Lyons Higgs, A., and McMillan, (2006) V.,‘Teaching Through Modeling: Four Schools’ Experiences in Sustainability Education’, Journal of Environmental Education, Vol. 38, No1

Olsson, D (2018) ‘Student Sustainability Consciousness: Investigating Effects of Education for Sustainable Development in Sweden and Beyond’ Doctoral Thesis, Karlstad University Studies

Olsson, D., N. Gericke, and Chang Rundgren, S.-N. (2016) ‘The effect of implementation of education for sustainable development in Swedish compulsory schools assessing pupilssustainability consciousness’, Environmental Education Research, Vol. 22, No. 2, 176202,

Olsson, D., Gericke, N., Boeve-de Pauw, J., Berglund T., Chang, T., (2019) ‘Green schools in Taiwan – Effects on student sustainability consciousness’, Global Environmental Change 54, 184–194 

Vare, P. and Scott, W. (2007) ‘Learning for a Change: Exploring the Relationship Between Education and Sustainable Development’, Journal of Education for Sustainable Development 1:2, 191–198

COBIS and researchED Dubai: takeaways⤴

from @ robin_macp

I spoke at the Innovation in Education conference last week at Dubai College for COBIS and researchED, which was a great chance to catch up with friends and meet new people working in the Middle East. Here are a few thoughts based on the sessions I saw.

Becky Allen – @profbeckyallen

This is always a pleasure, because Becky’s book with Sam Sims ‘The Teacher Gap’ is excellent and takes to task the poor policies and practices that have beset the profession in recent years. There are massive crises in terms of recruitment and retention (with 20% the typical turnover figure per school per annum), but few people are doing something about it. Becky is. She’s also responsible for Teacher TAPP, which, if you haven’t downloaded it, do. It’s nicely addictive and is the best opinion poll on teaching out there: weapons-grade data, served daily.

Becky A

David Bott

Positive education is getting a lot of traction internationally and David taught at Geelong Grammar School in Australia, which has been a pioneer in the field. They send all Year 9 pupils to a remote campus at Timbertop for a year (without any tech or much comfort) to develop resilience and coping skills, and established the Institute of Positive Education. There was definitely an evangelical feel to the room and David’s charisma fueled this, and I liked the discussion that followed from his simple question of ‘what do you most want for your students?’ This said, I’m not convinced about this approach and want to see that it means more than virtue signalling. Wellbeing is important and young people do need support, but at the moment I see more style than substance here. I’d be happy to be proved wrong, but the evidence base looks shaky to me.

David Didau – @DavidDidau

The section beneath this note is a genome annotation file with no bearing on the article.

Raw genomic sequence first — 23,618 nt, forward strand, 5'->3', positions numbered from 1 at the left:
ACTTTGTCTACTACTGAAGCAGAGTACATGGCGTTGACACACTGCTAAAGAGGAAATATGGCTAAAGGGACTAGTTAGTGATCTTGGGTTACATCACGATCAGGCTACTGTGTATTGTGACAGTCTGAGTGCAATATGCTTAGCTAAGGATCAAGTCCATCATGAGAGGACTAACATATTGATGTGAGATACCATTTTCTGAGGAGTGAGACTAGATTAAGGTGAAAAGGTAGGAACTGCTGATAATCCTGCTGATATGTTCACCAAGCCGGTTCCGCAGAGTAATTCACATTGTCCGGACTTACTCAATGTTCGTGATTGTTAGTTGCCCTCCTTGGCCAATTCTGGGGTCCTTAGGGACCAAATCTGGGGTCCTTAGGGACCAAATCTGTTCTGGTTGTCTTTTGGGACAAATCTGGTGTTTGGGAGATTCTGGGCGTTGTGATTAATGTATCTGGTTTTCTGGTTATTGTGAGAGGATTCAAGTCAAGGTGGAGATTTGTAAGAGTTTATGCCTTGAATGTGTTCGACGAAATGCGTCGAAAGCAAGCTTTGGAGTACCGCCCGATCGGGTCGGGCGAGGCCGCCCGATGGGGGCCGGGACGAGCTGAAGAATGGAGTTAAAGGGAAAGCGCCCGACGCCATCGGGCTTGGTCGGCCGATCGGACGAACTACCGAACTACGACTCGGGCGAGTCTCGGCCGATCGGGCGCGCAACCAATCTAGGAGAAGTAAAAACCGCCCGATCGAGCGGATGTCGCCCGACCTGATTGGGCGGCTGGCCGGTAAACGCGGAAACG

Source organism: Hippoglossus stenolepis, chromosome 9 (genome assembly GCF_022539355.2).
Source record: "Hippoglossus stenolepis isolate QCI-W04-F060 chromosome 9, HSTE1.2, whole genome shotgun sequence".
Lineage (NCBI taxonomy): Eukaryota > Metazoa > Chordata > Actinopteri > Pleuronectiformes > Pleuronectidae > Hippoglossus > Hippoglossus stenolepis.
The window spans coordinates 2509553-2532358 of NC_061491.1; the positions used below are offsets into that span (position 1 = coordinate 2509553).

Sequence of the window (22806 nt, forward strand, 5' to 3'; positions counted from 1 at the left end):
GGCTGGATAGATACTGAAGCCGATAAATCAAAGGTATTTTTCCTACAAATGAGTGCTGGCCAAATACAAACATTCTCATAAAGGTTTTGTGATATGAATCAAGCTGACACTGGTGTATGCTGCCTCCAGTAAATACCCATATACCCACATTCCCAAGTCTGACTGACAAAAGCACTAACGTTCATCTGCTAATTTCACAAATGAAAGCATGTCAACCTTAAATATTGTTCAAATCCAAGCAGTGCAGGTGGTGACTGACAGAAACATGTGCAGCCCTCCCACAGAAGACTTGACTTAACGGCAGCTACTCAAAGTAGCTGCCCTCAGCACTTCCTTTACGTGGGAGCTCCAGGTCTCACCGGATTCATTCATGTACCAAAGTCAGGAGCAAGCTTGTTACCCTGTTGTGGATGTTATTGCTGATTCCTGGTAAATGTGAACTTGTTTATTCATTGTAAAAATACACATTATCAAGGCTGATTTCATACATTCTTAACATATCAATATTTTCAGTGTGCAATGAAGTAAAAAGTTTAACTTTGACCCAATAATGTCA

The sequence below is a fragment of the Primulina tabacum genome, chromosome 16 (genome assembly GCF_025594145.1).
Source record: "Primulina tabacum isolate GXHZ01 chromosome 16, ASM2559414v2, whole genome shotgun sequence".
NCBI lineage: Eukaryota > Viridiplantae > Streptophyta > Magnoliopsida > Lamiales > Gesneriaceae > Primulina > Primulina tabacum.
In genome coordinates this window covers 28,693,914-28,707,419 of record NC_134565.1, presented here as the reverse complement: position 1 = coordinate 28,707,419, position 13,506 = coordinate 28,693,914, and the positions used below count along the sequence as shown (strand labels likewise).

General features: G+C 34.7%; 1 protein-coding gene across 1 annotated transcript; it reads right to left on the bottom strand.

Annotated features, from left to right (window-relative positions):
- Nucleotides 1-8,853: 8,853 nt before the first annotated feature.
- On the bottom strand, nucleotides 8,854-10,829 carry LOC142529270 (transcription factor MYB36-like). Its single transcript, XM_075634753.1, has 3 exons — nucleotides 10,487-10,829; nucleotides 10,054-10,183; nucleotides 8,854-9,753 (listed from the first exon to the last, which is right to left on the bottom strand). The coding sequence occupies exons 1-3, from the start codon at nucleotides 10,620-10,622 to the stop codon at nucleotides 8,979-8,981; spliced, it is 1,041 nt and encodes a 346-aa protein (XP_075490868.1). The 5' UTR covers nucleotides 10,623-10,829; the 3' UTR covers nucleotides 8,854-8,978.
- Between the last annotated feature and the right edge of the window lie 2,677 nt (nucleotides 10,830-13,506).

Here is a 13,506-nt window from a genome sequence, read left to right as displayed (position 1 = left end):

A double dose of Didau, covering his two books ‘What if everything you knew about education was wrong?’ and ‘Making Kids Cleverer’. What I like about David is that he always challenges established norms and makes you reconsider everything you think you know. I don’t always agree with him, but you can’t deny the breadth of his knowledge in terms of research. What caused a storm on edutwitter was my support for this slide:

I have a lot of issues with the 21st century skills narrative because it is misleading and may even detract from skills that are more recent and need sharper focus for students (networking, for example). Is creativity a skill? No, it is a characteristic. Is it 21st century? No, it is as old as the human race. Can it be taught? I don’t think it can be taught explicitly, but can be nurtured in the right environment. In this respect, it is the product of a good education rather than a subset of a curriculum. It is the sum of the whole school experience. Needless to say, the jury is still out on this though.

Kate Jones – @87History

No one has done more to promote effective teaching and learning in the Middle Eastern classroom than Kate Jones (not least because she runs @teachuaechat) and her book ‘Love to Teach’ is a modern classic. She offers a wealth of practical strategies to try in the classroom and has read pretty much every edubook moving. In particular I liked her own version of the TPACCK model, which looks like this:


Kate’s addition is cognitive knowledge and it’s fair to argue that the sweet spot in the middle of this leads to great teaching and learning. The best way to find out more is to follow her blog here.

Mike Lambert – @DCol_Head

Mike is the headteacher at Dubai College and from what I have heard (and now seen) he is doing a great job. He has been a key figure in bringing  UAE schools together to form a strategic alliance which will bring huge benefit to pupils in the country. This isn’t easy – competition for pupils means that schools here have not cooperated a great deal in the past because they are rivals more than allies. This seems to be changing and the culture now is very different to the one I experienced in the UAE a decade ago. Mike elaborated on the efficacy of systems leadership and the extent of his knowledge on the evidence base is really robust. Definitely one to follow on Twitter.


Olly Lewis – @OLewis_coaching